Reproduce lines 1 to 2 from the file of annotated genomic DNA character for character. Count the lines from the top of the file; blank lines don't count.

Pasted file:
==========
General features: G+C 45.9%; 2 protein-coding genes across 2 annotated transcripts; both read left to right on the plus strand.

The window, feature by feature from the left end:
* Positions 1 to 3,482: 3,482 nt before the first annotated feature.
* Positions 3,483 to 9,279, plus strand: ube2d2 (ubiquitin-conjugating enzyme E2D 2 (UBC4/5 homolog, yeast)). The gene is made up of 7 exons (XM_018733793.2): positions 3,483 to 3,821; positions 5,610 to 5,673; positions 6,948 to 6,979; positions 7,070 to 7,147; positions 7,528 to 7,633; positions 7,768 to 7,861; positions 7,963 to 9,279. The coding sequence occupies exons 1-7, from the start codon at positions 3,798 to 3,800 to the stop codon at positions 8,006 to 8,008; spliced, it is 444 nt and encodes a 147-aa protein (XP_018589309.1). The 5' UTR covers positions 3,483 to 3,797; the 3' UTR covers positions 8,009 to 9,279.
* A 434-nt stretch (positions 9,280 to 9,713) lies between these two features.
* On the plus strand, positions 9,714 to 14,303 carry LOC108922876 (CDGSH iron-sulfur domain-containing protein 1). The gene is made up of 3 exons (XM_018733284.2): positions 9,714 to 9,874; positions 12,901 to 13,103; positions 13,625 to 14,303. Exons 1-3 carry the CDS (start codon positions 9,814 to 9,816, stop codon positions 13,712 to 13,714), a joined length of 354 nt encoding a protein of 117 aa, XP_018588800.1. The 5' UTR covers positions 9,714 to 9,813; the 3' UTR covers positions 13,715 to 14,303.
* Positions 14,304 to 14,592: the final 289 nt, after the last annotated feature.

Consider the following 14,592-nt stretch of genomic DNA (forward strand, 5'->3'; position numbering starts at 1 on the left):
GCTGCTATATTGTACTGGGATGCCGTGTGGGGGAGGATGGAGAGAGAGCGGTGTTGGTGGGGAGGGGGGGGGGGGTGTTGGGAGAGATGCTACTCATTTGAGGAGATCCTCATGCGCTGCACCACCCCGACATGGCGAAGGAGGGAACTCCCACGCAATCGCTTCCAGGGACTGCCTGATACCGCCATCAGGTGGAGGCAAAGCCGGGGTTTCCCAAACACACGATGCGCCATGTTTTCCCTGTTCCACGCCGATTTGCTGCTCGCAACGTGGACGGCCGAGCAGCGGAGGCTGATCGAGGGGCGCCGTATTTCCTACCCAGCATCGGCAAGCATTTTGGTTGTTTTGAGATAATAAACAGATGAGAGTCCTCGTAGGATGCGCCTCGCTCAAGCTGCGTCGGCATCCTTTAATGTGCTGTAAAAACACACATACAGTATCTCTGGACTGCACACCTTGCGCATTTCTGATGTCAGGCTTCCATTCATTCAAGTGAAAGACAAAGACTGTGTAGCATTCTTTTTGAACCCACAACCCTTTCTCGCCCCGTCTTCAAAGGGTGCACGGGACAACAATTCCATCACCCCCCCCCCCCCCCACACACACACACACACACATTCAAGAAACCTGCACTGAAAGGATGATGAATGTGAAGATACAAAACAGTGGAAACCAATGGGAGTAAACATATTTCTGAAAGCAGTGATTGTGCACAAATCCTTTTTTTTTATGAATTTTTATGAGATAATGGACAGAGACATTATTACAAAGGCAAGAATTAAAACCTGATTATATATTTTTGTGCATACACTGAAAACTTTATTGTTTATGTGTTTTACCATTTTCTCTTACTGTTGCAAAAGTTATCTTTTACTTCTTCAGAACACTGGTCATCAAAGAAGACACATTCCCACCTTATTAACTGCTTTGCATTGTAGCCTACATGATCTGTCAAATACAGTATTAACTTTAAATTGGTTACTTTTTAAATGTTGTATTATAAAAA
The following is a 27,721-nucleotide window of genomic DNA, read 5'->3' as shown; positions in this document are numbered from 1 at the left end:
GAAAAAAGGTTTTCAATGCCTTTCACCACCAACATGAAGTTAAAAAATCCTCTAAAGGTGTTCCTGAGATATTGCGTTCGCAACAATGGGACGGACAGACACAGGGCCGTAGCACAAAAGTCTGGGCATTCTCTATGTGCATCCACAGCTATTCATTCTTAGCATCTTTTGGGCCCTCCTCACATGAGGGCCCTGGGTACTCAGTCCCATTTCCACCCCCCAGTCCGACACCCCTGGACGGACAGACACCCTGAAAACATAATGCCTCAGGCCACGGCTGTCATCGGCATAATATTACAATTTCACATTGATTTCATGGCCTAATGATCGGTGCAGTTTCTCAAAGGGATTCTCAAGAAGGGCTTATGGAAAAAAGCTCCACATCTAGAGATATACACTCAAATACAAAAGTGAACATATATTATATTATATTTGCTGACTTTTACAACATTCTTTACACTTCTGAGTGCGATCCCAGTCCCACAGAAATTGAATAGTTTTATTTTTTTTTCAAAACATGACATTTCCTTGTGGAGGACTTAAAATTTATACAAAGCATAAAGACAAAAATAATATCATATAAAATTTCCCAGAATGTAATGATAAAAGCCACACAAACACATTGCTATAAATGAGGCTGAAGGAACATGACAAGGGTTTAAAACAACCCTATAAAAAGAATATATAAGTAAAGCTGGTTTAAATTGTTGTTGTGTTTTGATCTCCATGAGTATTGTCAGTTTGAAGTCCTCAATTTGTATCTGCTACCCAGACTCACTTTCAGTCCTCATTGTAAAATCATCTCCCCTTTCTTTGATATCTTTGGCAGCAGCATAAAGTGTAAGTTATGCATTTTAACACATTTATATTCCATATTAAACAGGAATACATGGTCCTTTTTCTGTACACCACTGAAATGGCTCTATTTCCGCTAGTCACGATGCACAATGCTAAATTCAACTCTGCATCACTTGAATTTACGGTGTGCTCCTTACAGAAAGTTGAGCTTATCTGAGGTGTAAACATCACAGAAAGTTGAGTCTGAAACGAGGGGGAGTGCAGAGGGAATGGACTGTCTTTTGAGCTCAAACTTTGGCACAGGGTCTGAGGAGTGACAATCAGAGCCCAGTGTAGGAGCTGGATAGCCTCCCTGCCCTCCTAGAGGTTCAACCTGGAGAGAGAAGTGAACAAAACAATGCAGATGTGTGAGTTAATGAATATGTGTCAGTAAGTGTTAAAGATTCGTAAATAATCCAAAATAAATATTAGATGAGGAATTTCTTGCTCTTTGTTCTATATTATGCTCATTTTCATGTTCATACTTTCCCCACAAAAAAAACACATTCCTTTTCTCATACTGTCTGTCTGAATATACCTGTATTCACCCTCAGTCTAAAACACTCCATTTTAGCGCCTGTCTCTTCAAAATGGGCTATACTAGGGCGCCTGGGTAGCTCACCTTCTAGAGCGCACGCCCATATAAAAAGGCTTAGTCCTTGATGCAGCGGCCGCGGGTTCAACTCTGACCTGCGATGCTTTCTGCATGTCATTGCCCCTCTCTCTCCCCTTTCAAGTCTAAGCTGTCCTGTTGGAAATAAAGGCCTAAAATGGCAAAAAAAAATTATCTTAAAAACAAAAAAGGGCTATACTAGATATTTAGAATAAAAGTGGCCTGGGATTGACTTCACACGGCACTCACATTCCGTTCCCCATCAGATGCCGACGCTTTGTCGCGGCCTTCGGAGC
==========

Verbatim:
General features: G+C 45.9%; 2 protein-coding genes across 2 annotated transcripts; both read left to right on the plus strand.

The window, feature by feature from the left end: